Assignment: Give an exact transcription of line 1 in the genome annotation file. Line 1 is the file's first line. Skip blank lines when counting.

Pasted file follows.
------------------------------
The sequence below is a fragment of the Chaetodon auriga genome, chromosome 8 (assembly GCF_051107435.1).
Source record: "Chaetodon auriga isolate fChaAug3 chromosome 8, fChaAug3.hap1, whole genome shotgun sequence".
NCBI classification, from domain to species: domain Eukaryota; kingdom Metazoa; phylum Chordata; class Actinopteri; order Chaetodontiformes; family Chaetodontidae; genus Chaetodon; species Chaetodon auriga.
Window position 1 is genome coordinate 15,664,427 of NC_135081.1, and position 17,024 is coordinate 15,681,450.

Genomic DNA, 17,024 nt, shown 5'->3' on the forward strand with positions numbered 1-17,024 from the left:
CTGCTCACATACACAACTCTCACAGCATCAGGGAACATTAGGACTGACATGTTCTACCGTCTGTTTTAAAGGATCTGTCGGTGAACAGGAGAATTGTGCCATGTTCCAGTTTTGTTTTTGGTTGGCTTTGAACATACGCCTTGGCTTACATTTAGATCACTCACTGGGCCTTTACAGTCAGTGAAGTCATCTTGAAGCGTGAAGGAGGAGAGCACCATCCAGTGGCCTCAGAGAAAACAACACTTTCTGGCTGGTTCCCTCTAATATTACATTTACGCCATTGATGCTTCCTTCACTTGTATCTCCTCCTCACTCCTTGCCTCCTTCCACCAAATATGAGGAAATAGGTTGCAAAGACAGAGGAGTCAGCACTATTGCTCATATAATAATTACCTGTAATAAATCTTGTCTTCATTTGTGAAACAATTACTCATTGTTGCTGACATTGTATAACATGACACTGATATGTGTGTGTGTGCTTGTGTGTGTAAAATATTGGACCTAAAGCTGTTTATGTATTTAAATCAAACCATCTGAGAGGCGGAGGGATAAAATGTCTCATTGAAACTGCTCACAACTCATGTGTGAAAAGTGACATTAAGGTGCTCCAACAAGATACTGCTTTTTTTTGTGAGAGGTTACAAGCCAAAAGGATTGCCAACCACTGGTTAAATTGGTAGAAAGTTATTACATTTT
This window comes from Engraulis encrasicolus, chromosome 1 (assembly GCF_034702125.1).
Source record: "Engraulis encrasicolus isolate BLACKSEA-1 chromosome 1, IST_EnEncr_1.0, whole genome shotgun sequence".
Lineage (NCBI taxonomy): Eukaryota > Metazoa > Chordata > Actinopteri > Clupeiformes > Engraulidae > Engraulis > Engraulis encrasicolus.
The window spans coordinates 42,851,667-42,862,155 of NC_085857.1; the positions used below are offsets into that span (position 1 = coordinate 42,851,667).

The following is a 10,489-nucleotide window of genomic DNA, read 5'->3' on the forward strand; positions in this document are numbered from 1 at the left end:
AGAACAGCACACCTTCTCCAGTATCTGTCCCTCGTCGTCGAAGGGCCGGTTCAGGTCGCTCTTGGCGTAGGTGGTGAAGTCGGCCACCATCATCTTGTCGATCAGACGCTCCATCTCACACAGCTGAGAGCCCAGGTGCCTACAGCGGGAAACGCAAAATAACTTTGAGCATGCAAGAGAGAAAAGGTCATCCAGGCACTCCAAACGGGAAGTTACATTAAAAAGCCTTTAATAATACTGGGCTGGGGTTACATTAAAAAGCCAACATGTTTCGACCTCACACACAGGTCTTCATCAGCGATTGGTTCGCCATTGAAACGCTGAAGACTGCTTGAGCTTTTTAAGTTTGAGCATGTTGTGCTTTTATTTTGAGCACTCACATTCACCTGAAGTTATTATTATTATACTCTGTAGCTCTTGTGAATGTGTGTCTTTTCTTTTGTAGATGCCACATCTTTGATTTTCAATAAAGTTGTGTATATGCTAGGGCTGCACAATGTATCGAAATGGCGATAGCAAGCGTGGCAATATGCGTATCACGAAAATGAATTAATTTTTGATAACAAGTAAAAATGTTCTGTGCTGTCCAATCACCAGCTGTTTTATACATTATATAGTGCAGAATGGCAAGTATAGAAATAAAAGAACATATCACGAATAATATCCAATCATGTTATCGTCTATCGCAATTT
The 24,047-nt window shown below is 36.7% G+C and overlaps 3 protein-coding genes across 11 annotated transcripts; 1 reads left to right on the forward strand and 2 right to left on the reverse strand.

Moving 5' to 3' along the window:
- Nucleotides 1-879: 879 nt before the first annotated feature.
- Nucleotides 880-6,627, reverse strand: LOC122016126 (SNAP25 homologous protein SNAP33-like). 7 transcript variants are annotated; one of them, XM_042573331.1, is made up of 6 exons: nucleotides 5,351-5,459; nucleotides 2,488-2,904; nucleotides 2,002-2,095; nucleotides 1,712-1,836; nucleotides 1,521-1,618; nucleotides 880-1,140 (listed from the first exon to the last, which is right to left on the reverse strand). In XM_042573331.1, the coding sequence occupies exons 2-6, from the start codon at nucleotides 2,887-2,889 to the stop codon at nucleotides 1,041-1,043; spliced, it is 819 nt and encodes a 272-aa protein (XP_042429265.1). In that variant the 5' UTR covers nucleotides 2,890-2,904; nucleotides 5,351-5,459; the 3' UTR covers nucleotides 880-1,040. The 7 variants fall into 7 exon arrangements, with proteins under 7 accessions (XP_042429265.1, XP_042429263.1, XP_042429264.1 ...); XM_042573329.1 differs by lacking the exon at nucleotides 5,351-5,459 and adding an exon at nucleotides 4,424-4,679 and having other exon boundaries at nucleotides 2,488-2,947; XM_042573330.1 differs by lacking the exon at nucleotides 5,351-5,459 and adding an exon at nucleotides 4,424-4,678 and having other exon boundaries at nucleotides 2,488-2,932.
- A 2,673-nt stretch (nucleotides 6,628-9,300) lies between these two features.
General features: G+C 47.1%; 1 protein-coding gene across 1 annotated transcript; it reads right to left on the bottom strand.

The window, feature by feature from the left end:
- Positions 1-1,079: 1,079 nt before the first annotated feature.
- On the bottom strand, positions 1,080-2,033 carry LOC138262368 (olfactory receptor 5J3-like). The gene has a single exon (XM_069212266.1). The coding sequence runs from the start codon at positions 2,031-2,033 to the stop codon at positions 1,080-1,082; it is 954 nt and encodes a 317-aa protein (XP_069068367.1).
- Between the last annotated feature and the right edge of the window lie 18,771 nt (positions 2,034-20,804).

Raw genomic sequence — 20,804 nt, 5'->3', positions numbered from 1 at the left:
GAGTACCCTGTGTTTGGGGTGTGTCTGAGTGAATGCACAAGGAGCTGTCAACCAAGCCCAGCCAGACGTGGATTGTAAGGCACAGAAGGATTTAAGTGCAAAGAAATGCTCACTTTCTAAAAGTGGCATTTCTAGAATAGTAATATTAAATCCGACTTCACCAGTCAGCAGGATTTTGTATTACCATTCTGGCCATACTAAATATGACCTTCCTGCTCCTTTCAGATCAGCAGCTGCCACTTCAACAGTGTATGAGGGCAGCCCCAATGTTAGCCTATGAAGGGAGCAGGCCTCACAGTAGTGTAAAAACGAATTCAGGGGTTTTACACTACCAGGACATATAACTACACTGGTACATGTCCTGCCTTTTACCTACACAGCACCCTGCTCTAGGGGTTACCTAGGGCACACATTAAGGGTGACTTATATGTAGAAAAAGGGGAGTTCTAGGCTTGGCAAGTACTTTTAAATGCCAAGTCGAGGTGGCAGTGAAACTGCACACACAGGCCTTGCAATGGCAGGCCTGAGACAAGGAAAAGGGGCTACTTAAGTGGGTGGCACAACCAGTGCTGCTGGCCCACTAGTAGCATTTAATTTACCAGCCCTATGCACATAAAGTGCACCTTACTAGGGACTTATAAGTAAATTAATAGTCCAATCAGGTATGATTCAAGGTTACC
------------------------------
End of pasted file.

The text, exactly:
The sequence below is a fragment of the Chaetodon auriga genome, chromosome 8 (assembly GCF_051107435.1).